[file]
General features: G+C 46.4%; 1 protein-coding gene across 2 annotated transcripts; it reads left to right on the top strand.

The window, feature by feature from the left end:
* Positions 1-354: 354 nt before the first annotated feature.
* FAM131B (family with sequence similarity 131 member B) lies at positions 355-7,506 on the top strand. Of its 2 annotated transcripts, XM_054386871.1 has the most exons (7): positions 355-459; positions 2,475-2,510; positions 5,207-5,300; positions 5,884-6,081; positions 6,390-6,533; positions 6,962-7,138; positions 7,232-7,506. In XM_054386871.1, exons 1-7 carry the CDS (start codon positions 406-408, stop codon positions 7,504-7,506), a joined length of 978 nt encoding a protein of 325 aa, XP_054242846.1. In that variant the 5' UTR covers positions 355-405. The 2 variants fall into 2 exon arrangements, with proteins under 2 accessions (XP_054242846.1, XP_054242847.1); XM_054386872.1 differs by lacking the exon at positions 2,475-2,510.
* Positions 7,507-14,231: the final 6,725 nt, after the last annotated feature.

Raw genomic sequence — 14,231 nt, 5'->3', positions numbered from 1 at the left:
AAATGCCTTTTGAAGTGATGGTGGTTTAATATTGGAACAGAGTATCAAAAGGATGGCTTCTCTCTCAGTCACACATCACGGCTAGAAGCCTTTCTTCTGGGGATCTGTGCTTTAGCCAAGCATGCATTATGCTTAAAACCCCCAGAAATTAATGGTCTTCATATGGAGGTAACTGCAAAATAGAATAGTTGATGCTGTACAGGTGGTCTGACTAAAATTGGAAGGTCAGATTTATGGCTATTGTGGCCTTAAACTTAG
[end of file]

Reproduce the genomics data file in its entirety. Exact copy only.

General features: G+C 46.4%; 1 protein-coding gene across 2 annotated transcripts; it reads left to right on the top strand.

The window, feature by feature from the left end:
* Positions 1-354: 354 nt before the first annotated feature.
* FAM131B (family with sequence similarity 131 member B) lies at positions 355-7,506 on the top strand. Of its 2 annotated transcripts, XM_054386871.1 has the most exons (7): positions 355-459; positions 2,475-2,510; positions 5,207-5,300; positions 5,884-6,081; positions 6,390-6,533; positions 6,962-7,138; positions 7,232-7,506. In XM_054386871.1, exons 1-7 carry the CDS (start codon positions 406-408, stop codon positions 7,504-7,506), a joined length of 978 nt encoding a protein of 325 aa, XP_054242846.1. In that variant the 5' UTR covers positions 355-405. The 2 variants fall into 2 exon arrangements, with proteins under 2 accessions (XP_054242846.1, XP_054242847.1); XM_054386872.1 differs by lacking the exon at positions 2,475-2,510.
* Positions 7,507-14,231: the final 6,725 nt, after the last annotated feature.

Raw genomic sequence — 14,231 nt, 5'->3', positions numbered from 1 at the left:
AAATGCCTTTTGAAGTGATGGTGGTTTAATATTGGAACAGAGTATCAAAAGGATGGCTTCTCTCTCAGTCACACATCACGGCTAGAAGCCTTTCTTCTGGGGATCTGTGCTTTAGCCAAGCATGCATTATGCTTAAAACCCCCAGAAATTAATGGTCTTCATATGGAGGTAACTGCAAAATAGAATAGTTGATGCTGTACAGGTGGTCTGACTAAAATTGGAAGGTCAGATTTATGGCTATTGTGGCCTTAAACTTAG